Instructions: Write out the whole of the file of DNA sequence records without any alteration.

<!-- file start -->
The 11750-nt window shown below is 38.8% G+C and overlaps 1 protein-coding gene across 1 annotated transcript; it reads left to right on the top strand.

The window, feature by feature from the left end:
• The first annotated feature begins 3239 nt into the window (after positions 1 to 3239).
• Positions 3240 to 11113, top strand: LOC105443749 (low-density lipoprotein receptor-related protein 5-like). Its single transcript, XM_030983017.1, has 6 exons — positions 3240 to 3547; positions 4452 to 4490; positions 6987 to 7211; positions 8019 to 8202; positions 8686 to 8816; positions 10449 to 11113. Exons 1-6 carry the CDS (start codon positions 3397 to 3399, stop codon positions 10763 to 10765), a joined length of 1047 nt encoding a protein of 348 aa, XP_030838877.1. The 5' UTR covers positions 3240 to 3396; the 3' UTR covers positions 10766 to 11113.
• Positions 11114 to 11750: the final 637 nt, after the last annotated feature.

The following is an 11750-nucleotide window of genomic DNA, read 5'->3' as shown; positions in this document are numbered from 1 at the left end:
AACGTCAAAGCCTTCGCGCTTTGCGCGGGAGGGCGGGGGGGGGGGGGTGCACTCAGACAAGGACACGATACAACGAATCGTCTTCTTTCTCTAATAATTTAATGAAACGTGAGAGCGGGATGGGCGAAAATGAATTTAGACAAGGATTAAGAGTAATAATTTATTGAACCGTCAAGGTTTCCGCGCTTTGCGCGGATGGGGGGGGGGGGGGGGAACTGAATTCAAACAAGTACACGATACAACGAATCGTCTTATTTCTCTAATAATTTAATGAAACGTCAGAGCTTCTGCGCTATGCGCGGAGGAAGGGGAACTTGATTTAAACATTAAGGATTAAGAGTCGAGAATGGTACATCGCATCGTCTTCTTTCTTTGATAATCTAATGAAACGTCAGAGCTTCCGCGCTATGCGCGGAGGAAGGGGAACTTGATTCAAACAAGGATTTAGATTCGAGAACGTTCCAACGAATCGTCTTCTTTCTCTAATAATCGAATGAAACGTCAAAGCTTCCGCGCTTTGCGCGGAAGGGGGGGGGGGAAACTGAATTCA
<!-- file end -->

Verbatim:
The 11750-nt window shown below is 38.8% G+C and overlaps 1 protein-coding gene across 1 annotated transcript; it reads left to right on the top strand.

The window, feature by feature from the left end:
• The first annotated feature begins 3239 nt into the window (after positions 1 to 3239).
• Positions 3240 to 11113, top strand: LOC105443749 (low-density lipoprotein receptor-related protein 5-like). Its single transcript, XM_030983017.1, has 6 exons — positions 3240 to 3547; positions 4452 to 4490; positions 6987 to 7211; positions 8019 to 8202; positions 8686 to 8816; positions 10449 to 11113. Exons 1-6 carry the CDS (start codon positions 3397 to 3399, stop codon positions 10763 to 10765), a joined length of 1047 nt encoding a protein of 348 aa, XP_030838877.1. The 5' UTR covers positions 3240 to 3396; the 3' UTR covers positions 10766 to 11113.
• Positions 11114 to 11750: the final 637 nt, after the last annotated feature.

The following is an 11750-nucleotide window of genomic DNA, read 5'->3' as shown; positions in this document are numbered from 1 at the left end:
AACGTCAAAGCCTTCGCGCTTTGCGCGGGAGGGCGGGGGGGGGGGGGTGCACTCAGACAAGGACACGATACAACGAATCGTCTTCTTTCTCTAATAATTTAATGAAACGTGAGAGCGGGATGGGCGAAAATGAATTTAGACAAGGATTAAGAGTAATAATTTATTGAACCGTCAAGGTTTCCGCGCTTTGCGCGGATGGGGGGGGGGGGGGGGAACTGAATTCAAACAAGTACACGATACAACGAATCGTCTTATTTCTCTAATAATTTAATGAAACGTCAGAGCTTCTGCGCTATGCGCGGAGGAAGGGGAACTTGATTTAAACATTAAGGATTAAGAGTCGAGAATGGTACATCGCATCGTCTTCTTTCTTTGATAATCTAATGAAACGTCAGAGCTTCCGCGCTATGCGCGGAGGAAGGGGAACTTGATTCAAACAAGGATTTAGATTCGAGAACGTTCCAACGAATCGTCTTCTTTCTCTAATAATCGAATGAAACGTCAAAGCTTCCGCGCTTTGCGCGGAAGGGGGGGGGGGAAACTGAATTCA